Monday Morning Commute: Wartribe Anthem

Ahoy! How goes it, bros and babes of the OL Nation? It’s been awhile since I’ve danced aboard this burning ship of nerd-revelry, as I’ve needed some time off to lick the wounds inflicted during my stint as the OCTOBERFEAST emcee. But alas, I’ve returned to the command center, eager to help Caffeine Powered steer this conflagration-barge right into the hearts of the willing.

Whether its pounding in your chest or blackened by loss or fluttering amorously, we want you to open your hearts to the Omega Level. So come on, don’t just stand there! Hop aboard! ALL HANDS ON DECK!

This here’s the MONDAY MORNING COMMUTE, the weekly salvation-via-distraction show and tell feature. The fact of the matter is that the workweek sucks – we kill ourselves at jobs that date rape our spirits and then can’t even be bothered to   drive `em home in the morning.

How uncouth.

To thwart forty-hours’ worth of ruin, we’ll take turns showcasing the bits of entertainment we use to ensure our souls’ chastity. I’ll go first, then ya’ll can hit up the comments sections and follow suit.

All together now.


Readin’/The Road (Cormac McCarthy)

I’m trying to make a concerted effort to do more recreational reading. Between having majored in Literature, advocating for literacy as part of my job, and enjoying good `ole fashioned book-readin’, tossing more novels into my brain-bone doesn’t seem like a bad idea. Hell, you could even say it’s a good idea.

After finishing Palahniuk’s Damned (which was pretty rad, by the way), I’ve decided to travel upon The Road. Championed by many as Cormac McCarthy’s masterpiece, I’ve heard innumerable praises sung of this book in the five years since its publication. Not just by Oprah, either, but people I actually respect.

Tack on the fact that one of my favorite comics draws inspiration from it, and it’s surprising that I haven’t read The Road yet.

So what’re my thoughts after traversing the first hundred-plus pages? Well, I’m enjoying the journey, for sure. McCarthy’s tight prose, unconventional punctuation, and omission of chapter breaks create a form well-suited to tell the tale of a father and son traveling in the post-apocalypse. It’s bleak and depressing and taxing on the soul, and yet I don’t want to put it down. Hell, all I really want to do is give my dad a hug and thank him for not letting me die as a child.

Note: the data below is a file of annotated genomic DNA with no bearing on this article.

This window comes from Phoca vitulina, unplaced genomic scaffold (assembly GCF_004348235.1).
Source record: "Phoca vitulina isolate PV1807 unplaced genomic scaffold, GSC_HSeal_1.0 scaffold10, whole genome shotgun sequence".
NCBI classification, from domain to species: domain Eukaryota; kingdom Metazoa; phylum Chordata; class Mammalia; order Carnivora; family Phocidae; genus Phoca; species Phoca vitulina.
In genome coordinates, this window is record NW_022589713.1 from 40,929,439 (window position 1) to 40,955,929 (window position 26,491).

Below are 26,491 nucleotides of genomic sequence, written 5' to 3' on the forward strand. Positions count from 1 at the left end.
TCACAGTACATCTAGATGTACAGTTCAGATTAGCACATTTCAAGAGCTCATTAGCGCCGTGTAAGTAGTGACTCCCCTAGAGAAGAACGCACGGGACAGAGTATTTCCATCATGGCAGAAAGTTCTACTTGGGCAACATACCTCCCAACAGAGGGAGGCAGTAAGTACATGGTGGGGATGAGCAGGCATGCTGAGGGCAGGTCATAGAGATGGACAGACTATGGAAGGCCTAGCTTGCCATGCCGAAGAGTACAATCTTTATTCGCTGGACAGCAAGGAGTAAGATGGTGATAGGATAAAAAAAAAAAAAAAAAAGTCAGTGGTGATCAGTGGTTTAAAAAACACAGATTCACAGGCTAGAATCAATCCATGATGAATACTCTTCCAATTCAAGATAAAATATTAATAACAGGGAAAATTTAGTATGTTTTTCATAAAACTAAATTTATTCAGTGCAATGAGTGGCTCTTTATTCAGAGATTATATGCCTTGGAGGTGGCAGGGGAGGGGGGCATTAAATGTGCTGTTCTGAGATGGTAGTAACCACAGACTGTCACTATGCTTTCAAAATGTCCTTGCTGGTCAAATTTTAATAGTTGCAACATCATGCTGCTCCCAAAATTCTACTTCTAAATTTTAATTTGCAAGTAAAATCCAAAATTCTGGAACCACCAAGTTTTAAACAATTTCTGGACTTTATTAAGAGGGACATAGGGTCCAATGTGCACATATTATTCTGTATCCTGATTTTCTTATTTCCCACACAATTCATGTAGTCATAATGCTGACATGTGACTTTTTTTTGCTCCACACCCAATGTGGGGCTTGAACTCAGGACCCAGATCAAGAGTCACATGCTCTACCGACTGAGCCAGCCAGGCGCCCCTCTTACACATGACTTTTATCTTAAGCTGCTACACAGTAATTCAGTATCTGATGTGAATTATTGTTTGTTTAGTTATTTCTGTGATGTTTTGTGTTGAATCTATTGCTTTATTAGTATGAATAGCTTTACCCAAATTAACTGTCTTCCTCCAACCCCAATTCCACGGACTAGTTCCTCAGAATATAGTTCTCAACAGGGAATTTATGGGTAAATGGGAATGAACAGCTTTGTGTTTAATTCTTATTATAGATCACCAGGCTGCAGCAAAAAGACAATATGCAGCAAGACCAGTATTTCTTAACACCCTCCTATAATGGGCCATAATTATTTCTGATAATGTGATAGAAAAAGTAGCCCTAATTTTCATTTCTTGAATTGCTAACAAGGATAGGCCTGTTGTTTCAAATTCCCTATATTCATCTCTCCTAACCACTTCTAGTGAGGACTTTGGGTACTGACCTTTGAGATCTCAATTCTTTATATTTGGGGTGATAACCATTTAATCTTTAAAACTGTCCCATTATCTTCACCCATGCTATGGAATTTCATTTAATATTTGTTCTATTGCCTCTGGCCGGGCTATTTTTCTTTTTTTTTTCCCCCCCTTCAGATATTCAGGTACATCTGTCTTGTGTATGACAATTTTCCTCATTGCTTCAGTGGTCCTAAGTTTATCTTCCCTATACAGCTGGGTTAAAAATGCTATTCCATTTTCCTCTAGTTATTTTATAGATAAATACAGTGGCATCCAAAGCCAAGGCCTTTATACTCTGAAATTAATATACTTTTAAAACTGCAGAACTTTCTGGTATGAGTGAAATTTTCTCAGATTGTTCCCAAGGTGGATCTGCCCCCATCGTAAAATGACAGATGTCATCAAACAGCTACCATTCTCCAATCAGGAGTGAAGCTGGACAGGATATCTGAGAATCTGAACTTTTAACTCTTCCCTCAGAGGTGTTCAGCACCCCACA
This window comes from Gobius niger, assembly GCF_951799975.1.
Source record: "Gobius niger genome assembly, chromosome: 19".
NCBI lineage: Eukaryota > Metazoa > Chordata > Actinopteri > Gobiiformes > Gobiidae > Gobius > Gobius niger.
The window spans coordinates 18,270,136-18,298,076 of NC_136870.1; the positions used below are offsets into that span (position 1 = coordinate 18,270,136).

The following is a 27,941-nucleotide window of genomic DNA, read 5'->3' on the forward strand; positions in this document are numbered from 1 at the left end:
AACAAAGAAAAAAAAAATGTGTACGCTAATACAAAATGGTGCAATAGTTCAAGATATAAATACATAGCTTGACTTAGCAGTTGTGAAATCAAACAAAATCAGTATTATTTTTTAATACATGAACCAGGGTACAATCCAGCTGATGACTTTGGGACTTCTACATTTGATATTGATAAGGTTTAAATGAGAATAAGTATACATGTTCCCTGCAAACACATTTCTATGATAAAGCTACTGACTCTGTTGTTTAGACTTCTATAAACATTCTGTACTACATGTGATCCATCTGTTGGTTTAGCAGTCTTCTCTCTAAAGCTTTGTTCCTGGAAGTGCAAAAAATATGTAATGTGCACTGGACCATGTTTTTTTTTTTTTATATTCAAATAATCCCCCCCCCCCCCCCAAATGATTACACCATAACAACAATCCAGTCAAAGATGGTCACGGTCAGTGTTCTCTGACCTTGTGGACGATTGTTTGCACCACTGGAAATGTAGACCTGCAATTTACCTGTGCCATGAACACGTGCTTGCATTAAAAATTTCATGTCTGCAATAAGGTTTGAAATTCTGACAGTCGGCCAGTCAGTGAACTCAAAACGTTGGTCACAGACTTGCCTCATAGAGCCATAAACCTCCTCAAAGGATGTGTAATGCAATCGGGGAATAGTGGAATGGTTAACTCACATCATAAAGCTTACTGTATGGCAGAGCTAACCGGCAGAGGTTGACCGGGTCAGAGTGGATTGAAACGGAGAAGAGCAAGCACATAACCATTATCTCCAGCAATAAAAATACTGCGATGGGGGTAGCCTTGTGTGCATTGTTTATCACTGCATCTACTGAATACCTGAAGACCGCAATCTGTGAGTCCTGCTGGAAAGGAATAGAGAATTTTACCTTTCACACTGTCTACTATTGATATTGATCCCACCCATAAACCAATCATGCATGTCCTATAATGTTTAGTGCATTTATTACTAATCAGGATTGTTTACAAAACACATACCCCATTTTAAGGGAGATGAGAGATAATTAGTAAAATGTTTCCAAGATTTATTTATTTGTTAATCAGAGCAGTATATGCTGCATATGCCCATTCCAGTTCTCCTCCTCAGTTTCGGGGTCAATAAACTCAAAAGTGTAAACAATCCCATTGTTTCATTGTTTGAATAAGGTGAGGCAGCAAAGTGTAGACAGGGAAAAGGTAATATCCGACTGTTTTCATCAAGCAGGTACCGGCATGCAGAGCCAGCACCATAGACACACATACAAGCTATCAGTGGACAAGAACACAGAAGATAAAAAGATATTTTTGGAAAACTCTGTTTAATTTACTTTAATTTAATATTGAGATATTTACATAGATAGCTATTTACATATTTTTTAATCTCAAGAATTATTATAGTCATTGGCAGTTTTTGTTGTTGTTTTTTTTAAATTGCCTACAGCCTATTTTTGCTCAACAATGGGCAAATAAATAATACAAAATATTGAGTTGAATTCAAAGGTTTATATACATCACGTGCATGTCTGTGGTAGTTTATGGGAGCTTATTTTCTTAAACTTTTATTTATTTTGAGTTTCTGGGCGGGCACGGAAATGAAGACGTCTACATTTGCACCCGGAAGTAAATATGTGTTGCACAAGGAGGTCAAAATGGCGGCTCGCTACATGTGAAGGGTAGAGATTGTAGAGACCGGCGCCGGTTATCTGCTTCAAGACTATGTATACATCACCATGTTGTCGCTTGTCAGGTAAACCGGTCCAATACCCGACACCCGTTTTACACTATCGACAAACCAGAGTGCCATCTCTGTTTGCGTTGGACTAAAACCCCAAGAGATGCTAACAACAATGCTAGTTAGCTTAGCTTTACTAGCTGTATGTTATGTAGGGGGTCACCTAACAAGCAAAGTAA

In fact, reading The Road makes me question whether or not I want to fulfill the biological imperative and take on the most important human responsibility: raising a child.

You wanted to know what the bad guys looked like. Now you know. It may happen again. My job is to take care of you. I was appointed to do that by God. I will kill anyone who touches you. Do you understand?



Gettin’ Psyched About/Paul Pope Re-Issues

Paul Pope is one of my all-time favorite creators, an artist who can pluck my heartstrings with images and words in a way that others cannot. As such, I’m always looking forward checking out new releases by him. Unfortunately, the last few years have seen the mighty Pulphope has forgoing regular releases in favor of spending time on Battling Boy, a full-length graphic novel to be published…um…someday. I really hope.

However, Pope has announced that he will be re-releasing some of his older, out-of-print and hard to track down material. One piece being revisited is The One Trick Rip-Off, a crime-noir piece with a really interesting twist. Although I have the original trade, I’m definitely going to snag the new edition, as it is promised to include colored pages (righteous!) and some backmatter/supplemental comics material.

The other new release will be a second version of Pulphope – Pope’s collection of various comics, design, and conceptual art that is coupled with original essays. Again, I have the first version of this book, but with MOAR ARTE being included, I’d be remiss to pass up this second attempt.


Listenin’ To/ Ghosts I-IV (NIN)

Answer: A collaboration between Trent Reznor and Atticus Ross that pre-dates the Social Network soundtrack. A one-hundred-and-ten minute, thirty-six track collection. An independent release that questioned the current record-label paradigm. An instrumental album that runs the gamut of the human condition. One of the most underappreciated Nine Inch Nails albums. A goddamn masterpiece.

Question: What is Ghosts I-IV?


This is what my week will entail. Other than swearing about work and staying up too late to get business done and waking up too early to commute, that is. So, how about it? What’s your week lookin’ like?